The Home Affairs Committee Inquiry into ID Cards met at 2.30 pm on Tuesday 24 February They heard evidence from Professor Ross Anderson, the Foundation for Information Policy Research; Professor Martyn Thomas, the UK Computing and Research Committee; and Nick Kalisperas, Senior Programme Manager, Intellect, and Geoff Llewellyn, Member, Intellect ID Card Working Group on Identity Cards.
This session was broadcast by the BBC Parliament television channel on Sunday 29th February 2004 at 18:00.
Our general impression was that Professor Ross Anderson (Professor of Security Engineering at Cambridge University) and Professor Martyn Thomas, both with vast academic and commercial experience of IT computer systems, and security mechanisms considered the Government's Compulsory Biometric ID Card proposals as unworkably complicated.
It was surprising to hear Geoff Llewellyn talking about how difficult it was to tamper with Smart Cards, when sitting on the same table was Professor Ross Anderson, whose book (which was referred to a couple of times): "Security Engineering: A Guide to Building Dependable Distributed Systems" demonstrates how any moderately well equipped university or commercial laboratory could do so, and is illustrated with photos of such experiments.
Both of the Professors seemed to agree that the Centralised Biometric Database approach was a case of "putting all of one's eggs in one basket", providing an extremely vulnerable Single Point of Failure which currently does not exist in our Critical National Infrastructure.
The representatives from IT and Electronics company trade body Intellect, were much more optimistic that the practical technical problems could be overcome.
There was a certain amount of controversy between the witnesses. Professor Thomas denounced the lack of use of rigourous software engineering programming and quality assurance techniques by the commercial IT supply industry as a whole. and Nick Kalisperas then commented that Professor Thomas "was on the outside, looking in", implying that somehow the technology which Intellect members who had been "working with the Home Office for 2 years" was in some way immune to the security and reliability problems mentioned by Professors Thomas and Professor Anderson.
Nick Kalisperas promoted Intellect as a forum for the Government to use as a sounding board to help prevent poorly specified and scoped Government IT projects (of which there have been far too many). He did admit, that this was a relatively new initiative since the end of last year, and that Intellect had, therefore not yet ever had to say to the Government "no you cannot possibly do this with current or forseeable technology". He also seemed to have faith in the the Office of Government Commerce Gateway Review process.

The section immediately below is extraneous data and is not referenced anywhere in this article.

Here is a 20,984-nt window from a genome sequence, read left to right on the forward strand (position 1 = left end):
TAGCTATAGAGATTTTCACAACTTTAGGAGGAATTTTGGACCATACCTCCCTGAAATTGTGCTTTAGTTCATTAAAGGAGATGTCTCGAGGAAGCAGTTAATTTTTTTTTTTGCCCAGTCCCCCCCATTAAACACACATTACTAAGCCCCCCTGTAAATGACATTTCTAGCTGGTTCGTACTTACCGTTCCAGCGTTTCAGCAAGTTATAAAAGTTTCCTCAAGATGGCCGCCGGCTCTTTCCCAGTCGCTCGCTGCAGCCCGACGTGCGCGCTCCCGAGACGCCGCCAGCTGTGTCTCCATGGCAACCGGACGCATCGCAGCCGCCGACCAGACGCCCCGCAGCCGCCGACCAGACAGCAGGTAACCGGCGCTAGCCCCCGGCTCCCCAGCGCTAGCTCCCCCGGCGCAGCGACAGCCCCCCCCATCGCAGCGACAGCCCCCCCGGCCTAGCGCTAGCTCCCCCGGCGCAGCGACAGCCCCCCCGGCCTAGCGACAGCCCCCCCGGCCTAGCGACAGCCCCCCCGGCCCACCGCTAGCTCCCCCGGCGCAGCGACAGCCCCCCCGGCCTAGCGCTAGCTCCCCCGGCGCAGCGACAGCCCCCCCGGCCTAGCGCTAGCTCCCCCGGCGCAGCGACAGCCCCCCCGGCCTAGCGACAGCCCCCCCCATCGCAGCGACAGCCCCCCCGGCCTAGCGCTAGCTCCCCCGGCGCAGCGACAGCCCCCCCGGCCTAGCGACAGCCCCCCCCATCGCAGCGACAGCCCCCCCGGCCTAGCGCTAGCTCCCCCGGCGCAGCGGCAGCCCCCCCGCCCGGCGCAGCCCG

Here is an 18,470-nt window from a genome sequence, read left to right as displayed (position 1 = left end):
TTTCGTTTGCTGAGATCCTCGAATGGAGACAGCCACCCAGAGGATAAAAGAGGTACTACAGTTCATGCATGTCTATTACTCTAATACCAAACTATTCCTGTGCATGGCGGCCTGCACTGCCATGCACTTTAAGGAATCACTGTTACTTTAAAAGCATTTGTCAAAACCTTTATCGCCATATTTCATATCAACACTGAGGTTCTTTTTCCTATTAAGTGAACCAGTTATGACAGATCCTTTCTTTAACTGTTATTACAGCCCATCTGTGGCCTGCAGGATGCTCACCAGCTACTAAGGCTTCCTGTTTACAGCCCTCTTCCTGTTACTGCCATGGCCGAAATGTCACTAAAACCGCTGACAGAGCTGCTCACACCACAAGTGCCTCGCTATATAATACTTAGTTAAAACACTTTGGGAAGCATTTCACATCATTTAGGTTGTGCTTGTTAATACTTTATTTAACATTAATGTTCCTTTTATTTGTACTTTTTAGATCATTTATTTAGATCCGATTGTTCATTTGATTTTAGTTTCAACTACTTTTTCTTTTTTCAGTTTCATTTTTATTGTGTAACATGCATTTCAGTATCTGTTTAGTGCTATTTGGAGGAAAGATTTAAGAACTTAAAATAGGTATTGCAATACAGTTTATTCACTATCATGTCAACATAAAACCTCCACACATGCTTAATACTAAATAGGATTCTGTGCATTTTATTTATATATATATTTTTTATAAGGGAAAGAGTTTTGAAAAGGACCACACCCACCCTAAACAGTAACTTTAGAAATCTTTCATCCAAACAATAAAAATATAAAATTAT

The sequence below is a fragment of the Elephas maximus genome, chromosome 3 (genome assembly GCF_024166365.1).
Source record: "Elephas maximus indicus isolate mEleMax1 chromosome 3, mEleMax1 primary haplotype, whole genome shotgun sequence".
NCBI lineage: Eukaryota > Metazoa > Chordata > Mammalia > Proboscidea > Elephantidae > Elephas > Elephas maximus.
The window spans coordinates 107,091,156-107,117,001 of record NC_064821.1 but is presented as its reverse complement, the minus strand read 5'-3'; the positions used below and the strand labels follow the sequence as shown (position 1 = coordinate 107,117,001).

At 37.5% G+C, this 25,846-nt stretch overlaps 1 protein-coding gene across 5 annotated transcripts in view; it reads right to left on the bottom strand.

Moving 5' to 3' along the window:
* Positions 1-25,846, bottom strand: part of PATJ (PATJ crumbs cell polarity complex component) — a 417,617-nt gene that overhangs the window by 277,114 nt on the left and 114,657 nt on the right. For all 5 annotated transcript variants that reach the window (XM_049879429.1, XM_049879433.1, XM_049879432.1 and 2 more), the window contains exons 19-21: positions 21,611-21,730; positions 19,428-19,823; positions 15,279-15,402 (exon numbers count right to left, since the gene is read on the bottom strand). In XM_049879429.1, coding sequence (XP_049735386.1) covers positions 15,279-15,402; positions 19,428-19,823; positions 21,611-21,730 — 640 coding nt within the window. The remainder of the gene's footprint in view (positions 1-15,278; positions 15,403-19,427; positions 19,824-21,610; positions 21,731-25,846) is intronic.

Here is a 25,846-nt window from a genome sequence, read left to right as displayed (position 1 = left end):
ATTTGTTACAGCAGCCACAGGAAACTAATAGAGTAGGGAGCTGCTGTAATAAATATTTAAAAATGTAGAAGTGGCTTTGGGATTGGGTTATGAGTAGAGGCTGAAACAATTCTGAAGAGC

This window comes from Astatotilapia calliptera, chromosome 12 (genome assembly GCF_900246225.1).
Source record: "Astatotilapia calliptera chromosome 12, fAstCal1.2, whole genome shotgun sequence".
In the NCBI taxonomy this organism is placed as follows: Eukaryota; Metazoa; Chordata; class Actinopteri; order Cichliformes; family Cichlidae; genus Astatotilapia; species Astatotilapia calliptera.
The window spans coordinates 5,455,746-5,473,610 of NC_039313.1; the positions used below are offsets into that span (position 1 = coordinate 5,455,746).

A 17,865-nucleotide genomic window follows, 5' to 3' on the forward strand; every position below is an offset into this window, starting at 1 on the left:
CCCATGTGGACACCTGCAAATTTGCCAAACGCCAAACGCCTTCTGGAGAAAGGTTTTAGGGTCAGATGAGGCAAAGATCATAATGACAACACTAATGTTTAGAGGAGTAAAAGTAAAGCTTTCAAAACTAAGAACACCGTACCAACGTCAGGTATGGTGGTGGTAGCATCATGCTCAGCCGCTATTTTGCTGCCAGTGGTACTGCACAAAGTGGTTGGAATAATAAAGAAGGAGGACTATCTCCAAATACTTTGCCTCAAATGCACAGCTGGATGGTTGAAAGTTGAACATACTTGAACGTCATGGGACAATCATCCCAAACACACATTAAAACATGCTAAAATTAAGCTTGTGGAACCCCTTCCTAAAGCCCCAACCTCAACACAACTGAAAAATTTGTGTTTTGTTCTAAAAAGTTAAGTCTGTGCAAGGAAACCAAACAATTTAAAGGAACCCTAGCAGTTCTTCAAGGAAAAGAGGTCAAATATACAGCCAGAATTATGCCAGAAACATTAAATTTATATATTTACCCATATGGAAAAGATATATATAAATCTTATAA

It will be interesting to see if the Committee takes oral evidence from those OGC project managers and accountants who have supposedly already conducted two "pre-zero" reviews and who should have conducted their "phase 0" review of the ID Cards project by the end of January.
Professor Anderson was more sceptical about Government IT procurement, and noted how often in the past, suppliers were willing to exaggerate their own capabilities, knowing that once they had secured the contract, the Government was effectively locked in, and had no option but to pay them more money to fix the problems which they had not originally budgeted for. This scepticism of the commercial IT sectors' sales and marketing methods seemed to be shared by David Cameron MP, (Conservative, Witney).
When asked about acceptance of ID cards, Professor Anderson did mention the unfairness of the way that the over 5000 negative individual responses to the Home Office Entitlement Card consultation via the STAND website were lumped together as if they were one, which as he pointed out, also did a disservice to the relatively few people who supported the idea of an ID Card, since their response was now being treated as "one five thousandth of a negative response" instead of a whole positive one. David Winnick MP (Labour, Walsall North), who had posed the question said that they might ask the Home Secretary about this.
All of the witnesses agreed that there needs to be much more detailed clarification from the Home Office of exactly what the ID Card system is supposed to achieve and what it is not expected to do.
Mention was made of the German ID card system, which does not use Biometrics and which has a card serial number which changes when the card is re-issued periodically, and which, by law, it is forbidden to use this card serial number as a key to central government databases.
This was contrasted with the Identity Theft problems in the USA, caused by the Social Security number being widely used for all kinds of purposes for which it was not designed for.
Mention was made of the Passport Office 10,000 user trial currently underway, which seems to be the only Home Office pilot project that is being contemplated before rolling out their ID card project to 60 million people.
N.B. it was not made clear that Geoff Llewellyn, of Intellect, apparently works for SchlumbergerSema, which is the company which is financially involved in running the Passport Office pilot scheme.
Kablenet have published a view of this oral session. "Cards split the table Witnesses to a Parliamentary committee have argued over the credibility of the Government's proposal for a national identity card"